If you want Flake8 to ignore a particular line of code, you can just add a comment # noqa at the end. To ignore a particular error, you can use, for example, # noqa: F401 to ignore an unused import.

You can also configure Flake8 so that it will only flag particular errors. One way to do this is by adding a setup.cfg file to your working directory. Let’s say you want to:

  • set the maximum line length to be 88;
  • ignore the E302 blank line flags;
  • ignore the F401 flag for my_script.py only.

The contents of setup.cfg would then be:

[flake8]
max-line-length = 88
extend-ignore =
    E302,
per-file-ignores =
    my_script.py:F401

Running Flake8 then gives a reduced output:

my_script.py:5:8: E225 missing whitespace around operator
my_script.py:8:13: E225 missing whitespace around operator
my_script.py:13:1: E305 expected 2 blank lines after class or function definition, found 1
my_script.py:13:28: W292 no newline at end of file

Linting in an editor

In the last example we showed how to lint Python scripts from the command line. However, we might want to see potential issues with our code as we are writing it, enabling us to correct things instantly. In order to do this we can configure a linter with a text editor. In this example we will go through how to do this for VSCode.

In VSCode we can set our linter preference by opening the command palette with Ctrl+Shift+P and clicking on Python: Select Linter.

We can then select which linter we want to use. If ‘Pylint’ is selected, for example, the setting

"python.linting.pylintEnabled": true

will then be added to the settings.json file in the .vscode config.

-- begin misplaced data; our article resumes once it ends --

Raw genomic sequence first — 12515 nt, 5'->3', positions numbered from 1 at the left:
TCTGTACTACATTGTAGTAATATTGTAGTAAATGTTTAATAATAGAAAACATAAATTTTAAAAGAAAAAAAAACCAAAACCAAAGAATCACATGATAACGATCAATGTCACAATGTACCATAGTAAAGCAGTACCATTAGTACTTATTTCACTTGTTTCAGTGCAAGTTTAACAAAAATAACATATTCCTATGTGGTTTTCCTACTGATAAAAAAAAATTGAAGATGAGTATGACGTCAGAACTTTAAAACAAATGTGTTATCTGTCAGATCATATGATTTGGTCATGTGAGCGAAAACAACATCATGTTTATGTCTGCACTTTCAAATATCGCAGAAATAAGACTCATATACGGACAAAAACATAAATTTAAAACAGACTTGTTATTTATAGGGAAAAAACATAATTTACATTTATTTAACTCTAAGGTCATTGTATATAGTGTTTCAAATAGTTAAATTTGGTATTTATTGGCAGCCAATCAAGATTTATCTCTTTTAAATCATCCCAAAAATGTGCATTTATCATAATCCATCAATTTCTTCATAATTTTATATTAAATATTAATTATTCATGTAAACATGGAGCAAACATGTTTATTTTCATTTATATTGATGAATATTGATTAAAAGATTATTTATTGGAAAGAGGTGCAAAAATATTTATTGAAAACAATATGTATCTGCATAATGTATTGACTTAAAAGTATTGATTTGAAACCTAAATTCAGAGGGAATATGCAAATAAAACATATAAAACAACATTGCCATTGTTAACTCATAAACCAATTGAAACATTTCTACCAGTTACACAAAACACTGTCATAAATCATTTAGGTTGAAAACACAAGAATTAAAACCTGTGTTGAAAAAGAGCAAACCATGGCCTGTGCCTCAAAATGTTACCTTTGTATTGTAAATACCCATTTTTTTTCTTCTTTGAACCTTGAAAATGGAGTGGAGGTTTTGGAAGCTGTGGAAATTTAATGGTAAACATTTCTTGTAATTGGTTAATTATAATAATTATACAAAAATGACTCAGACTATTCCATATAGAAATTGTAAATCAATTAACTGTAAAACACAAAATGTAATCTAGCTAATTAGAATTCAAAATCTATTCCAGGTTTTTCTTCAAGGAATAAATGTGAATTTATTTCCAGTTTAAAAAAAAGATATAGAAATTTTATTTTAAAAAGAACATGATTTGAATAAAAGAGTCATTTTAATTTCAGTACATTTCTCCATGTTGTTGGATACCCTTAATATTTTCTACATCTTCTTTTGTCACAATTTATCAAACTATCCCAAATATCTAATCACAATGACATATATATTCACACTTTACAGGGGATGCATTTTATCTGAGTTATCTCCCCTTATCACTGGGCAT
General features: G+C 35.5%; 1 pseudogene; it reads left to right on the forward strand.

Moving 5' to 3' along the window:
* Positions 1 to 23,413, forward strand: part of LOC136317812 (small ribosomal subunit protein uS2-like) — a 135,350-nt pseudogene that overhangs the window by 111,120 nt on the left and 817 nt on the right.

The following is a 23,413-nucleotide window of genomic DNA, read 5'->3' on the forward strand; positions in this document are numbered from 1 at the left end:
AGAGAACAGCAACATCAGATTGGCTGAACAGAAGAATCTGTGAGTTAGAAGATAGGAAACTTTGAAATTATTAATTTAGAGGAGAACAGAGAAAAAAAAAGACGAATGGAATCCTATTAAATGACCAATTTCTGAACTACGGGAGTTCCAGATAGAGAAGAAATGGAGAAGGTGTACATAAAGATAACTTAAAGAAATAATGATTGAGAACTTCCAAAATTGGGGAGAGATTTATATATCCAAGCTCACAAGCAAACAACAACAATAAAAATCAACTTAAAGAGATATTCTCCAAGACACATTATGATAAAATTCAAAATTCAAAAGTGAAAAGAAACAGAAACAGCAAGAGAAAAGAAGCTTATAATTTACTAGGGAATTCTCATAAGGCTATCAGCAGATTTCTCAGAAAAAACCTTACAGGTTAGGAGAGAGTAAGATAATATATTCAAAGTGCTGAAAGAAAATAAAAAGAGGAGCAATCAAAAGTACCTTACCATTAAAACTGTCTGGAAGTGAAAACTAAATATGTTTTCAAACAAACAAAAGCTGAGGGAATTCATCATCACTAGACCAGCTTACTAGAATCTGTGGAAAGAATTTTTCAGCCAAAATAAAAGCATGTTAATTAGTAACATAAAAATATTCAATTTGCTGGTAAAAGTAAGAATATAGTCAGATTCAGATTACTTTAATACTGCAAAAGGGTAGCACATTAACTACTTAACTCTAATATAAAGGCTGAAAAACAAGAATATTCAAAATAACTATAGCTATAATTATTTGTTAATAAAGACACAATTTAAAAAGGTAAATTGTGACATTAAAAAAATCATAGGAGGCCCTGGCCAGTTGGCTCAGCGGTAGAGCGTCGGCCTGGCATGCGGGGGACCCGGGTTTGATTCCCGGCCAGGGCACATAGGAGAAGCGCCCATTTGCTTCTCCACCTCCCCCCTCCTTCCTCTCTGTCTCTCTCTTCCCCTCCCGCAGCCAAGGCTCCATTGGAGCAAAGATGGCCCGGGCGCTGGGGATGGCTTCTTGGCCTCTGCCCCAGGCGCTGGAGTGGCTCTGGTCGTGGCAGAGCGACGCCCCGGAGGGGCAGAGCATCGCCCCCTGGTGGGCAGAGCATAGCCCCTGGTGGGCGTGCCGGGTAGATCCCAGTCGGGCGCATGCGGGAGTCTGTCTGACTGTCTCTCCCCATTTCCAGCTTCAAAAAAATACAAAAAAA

Potential issues will now be underlined upon saving our script, similar to a spell checker:

linted code

If you hover over a line, the message associated with this problem will be displayed. The full list of issues can also be viewed in the “PROBLEMS” bar of the VSCode terminal window.

Linting a Jupyter Notebook

Jupyter notebooks can be a great tool for learning, running experiments and checking pieces of code. However, they do pose some difficulties when it comes to version control and running checks such as linting and formatting.

An easy way to apply linters to Jupyter notebooks is with the nbqa package. This can be installed with

pip install nbqa

or

conda install -c conda-forge nbqa

This enables you to then run a range of code styling tools on notebooks in a similar way to scripts. For example, to use Pylint on a notebook you simply have to run:

nbqa pylint my_notebook.ipynb

Note, you will need to separately install any tool you want to use with nbqa.

Auto-formatters in Python

Linters are perfectly fine for dealing with imperfections for which there is a clear and simple fix, like renaming a variable from CamelCase to snake_case. But they would not be able to, for example, split a long line of code into several shorter lines. Instead, this can be done with an auto-formatter, which can change your code to follow certain formatting guidelines. These guidelines dictate things such as where tabs, spaces and new lines are used in code.

We will consider a popular auto-formatter called Black. Black reformats entire files in place, applying its own PEP8-compliant coding style which is detailed here.

Examples

Formatting a Python script

Black can be installed by running

pip install black

and run with

black my_script.py

Let’s say your script contains a long line of code, like: